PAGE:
Divinely unsatisfied.


2 Corinthians 11:2 (ESV) ā€” 2 For I feel a divine jealousy for you, since I betrothed you to one husband, to present you as a pure virgin to Christ.

“I make love to Jesus every night!” I was only about 14 or 15, but these words from the pulpit by a young seminarian made me really uncomfortable. Rightly so. When I asked my Dad about it later, he said that the young man in his exuberance used a poor choice of words. But it was more than that. The unseemliness of the statement then has been perpetuated by inference, if not outright duplication by many still today.

At issue, is coming to grips with proper boundaries in the Christian experience.

With so much preaching and teaching today about how satisfied we are to be in Christ, we may have un-Biblically overstated (or perhaps misstated) the case. We may have led people to believe they can find such entire satisfaction in their experience of Christ in this life now, as to virtually remove any sense of the anticipation of Heaven.

True fulfillment and total satisfaction are not be had here and now. And even our intimacy with Christ has it’s divinely imposed limitations. Our union with Christ is at this point in time – betrothal. We are not yet “married.” We cannot borrow against the intimacies of Heaven here and now. As sweet and delightful as our walk with Him may be at present, if we are not left with a proper longing, a recognition that we cannot and should not have the fullness of that now, we actually transgress into an unseemly over-familiarity. We can pursue Christian experience that does not yet belong to us.

In the Sermon on the Mount, Jesus said that blessed are the ones who hunger and thirst after righteousness – for they WILL be filled. In time. But if we are unwilling to abide the present day of unfulfillment, we will chase experience after experience after experience – trying to get what does not belong to us now. Trying to have unalloyed happiness when we still live in a sin-cursed world. Trying to live as though upsets, difficulties, hardships and longings can all be done away with if we can just get to that experiential mountain top through some teaching or seminar.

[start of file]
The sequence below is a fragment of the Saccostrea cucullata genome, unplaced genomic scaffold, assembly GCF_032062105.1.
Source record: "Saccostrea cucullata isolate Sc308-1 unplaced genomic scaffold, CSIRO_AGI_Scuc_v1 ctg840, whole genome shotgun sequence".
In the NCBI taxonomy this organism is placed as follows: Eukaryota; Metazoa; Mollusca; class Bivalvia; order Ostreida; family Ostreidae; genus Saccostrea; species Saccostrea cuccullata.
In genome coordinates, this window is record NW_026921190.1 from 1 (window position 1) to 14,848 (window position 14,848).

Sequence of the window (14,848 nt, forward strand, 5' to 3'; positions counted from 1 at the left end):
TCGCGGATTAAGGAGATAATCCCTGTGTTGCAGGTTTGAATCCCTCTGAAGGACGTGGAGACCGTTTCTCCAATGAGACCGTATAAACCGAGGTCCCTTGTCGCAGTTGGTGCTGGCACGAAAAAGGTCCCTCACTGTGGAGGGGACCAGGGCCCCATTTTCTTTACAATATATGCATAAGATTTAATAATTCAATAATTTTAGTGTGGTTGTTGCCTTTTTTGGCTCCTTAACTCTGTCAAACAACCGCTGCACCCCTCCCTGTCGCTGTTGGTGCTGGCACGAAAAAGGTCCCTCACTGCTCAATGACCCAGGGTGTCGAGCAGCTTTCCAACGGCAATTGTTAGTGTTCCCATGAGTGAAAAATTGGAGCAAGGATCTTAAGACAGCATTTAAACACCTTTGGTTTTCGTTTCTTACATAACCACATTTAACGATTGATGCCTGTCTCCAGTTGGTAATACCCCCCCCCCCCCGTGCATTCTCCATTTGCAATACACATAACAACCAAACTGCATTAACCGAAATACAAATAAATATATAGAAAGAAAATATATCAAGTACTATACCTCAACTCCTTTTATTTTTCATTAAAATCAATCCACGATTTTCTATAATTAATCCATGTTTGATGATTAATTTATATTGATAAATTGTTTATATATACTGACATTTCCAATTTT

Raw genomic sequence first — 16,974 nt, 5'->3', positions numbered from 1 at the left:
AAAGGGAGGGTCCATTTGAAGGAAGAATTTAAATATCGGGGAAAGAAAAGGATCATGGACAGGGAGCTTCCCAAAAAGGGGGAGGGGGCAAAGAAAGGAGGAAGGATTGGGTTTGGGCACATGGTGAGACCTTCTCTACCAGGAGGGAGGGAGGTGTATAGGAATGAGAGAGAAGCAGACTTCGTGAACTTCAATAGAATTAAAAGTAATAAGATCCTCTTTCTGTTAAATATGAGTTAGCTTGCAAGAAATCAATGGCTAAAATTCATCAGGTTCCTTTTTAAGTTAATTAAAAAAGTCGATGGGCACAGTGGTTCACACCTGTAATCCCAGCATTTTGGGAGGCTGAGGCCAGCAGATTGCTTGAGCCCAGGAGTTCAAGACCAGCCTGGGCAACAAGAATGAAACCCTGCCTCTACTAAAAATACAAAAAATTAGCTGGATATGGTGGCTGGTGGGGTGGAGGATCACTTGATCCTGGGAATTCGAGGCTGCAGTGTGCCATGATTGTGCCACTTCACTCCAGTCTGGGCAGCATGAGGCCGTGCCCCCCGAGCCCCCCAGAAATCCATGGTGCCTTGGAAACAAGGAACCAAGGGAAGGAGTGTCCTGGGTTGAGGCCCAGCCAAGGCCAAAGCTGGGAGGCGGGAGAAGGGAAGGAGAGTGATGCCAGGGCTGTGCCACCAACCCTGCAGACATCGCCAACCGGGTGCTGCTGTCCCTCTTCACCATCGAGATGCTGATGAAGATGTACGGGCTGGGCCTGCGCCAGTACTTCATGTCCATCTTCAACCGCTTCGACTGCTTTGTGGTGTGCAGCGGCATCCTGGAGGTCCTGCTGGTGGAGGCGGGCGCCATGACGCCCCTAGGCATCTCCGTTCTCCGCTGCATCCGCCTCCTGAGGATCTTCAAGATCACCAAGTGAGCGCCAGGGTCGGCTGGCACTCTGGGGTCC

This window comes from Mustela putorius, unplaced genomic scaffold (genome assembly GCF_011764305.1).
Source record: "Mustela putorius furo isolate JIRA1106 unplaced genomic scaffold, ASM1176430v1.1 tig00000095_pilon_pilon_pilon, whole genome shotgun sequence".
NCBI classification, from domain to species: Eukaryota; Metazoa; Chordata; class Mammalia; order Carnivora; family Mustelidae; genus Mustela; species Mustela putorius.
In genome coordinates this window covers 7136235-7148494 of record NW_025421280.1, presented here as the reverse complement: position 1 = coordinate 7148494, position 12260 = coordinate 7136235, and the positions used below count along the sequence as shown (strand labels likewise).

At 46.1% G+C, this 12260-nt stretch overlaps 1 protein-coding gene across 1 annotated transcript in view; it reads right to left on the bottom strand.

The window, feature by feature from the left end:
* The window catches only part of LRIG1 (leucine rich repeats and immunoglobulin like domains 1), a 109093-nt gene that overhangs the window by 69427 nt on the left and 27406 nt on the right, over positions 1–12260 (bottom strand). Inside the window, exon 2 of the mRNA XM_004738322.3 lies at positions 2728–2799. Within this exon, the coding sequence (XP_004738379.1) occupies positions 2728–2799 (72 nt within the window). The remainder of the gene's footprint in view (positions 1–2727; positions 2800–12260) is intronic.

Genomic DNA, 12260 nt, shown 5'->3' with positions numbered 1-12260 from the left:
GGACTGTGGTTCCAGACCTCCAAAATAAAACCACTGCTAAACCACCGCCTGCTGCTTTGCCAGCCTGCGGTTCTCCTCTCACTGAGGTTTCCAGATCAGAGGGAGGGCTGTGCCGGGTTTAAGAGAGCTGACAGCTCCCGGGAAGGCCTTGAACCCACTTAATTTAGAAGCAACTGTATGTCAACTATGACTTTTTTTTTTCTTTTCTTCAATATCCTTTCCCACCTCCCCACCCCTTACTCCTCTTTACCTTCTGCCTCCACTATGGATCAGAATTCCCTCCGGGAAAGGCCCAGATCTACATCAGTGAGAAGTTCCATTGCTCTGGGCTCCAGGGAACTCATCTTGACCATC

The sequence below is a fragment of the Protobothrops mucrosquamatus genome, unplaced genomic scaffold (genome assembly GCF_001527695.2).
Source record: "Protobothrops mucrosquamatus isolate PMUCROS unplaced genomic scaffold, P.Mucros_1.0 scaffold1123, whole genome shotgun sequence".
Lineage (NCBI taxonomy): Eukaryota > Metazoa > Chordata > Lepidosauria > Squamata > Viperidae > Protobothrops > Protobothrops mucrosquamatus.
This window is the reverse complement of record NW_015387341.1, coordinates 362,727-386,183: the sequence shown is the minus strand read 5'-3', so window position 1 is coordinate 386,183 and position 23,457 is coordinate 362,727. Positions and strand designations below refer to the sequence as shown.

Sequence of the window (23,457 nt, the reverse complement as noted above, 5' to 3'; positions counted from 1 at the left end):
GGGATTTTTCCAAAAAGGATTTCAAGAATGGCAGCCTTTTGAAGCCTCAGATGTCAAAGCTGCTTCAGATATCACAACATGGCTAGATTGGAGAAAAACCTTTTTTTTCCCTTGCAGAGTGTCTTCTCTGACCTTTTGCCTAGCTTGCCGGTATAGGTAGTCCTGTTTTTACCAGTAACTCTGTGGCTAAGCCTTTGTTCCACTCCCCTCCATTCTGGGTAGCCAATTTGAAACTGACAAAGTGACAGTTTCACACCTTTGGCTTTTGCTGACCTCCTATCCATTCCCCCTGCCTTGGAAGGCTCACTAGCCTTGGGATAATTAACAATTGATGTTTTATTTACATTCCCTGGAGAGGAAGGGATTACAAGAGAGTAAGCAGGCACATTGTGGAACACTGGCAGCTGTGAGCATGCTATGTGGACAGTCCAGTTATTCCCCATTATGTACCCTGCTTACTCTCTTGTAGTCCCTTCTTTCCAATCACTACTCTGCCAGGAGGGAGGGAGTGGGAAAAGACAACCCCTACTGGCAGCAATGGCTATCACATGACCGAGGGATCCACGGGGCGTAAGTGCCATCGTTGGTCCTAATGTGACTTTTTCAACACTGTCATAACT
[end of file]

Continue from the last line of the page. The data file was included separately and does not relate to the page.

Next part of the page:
But just as a young engaged couple are rightly to bridle themselves before the wedding night, so is the Christian now to expect that his or her intimacy with Christ will not reach its peak until His return. And to try to violate that is to live in unspiritual sensuality.

Now it is quite true that many do not take advantage of what we can properly have at present too. Many do not discourse with Him in prayer nearly enough, nor hear His voice in the Word, draw near to the throne in worship or revel in the fellowship of the saints. I’ll freely grant that. But at the same time, if you are chasing some mythical experience which you imagine will satisfy you fully while still in this fallen world and not yet resurrected – you are trying to live Heaven’s life now. And while the promise of it belongs to you, the possession of it still remains. We cannot be like the prodigal son who wanted his inheritance before the father even died. The Holy Spirit truly is the down-payment of our inheritance, but the fullness is yet to come.

Learn to live with a proper level of being unsatisfied now, that the glory of Heaven and the resurrection may draw you ever closer to the Marriage Day with increasing anticipation. Don’t try to have it all now. Believe His promises and the way He has designed our fullness to await His appearing. Get to know Him better and better through the means of grace He has appointed, but don’t try experience Heaven on earth – yet. You are not spiritually deficient because you long to know Him more. It is the reality of the now He has given us. Already betrothed, but not yet wed. Know that full satisfaction IS ahead. His promise cannot fail. But know too that there is a level of divinely appointed lack of satisfaction now. And that is how it should be. Don’t run after experiences that do not belong to you yet. Or you will be easily led astray by the satisfaction peddlers, and live perpetually frustrated instead of in joyous anticipation.

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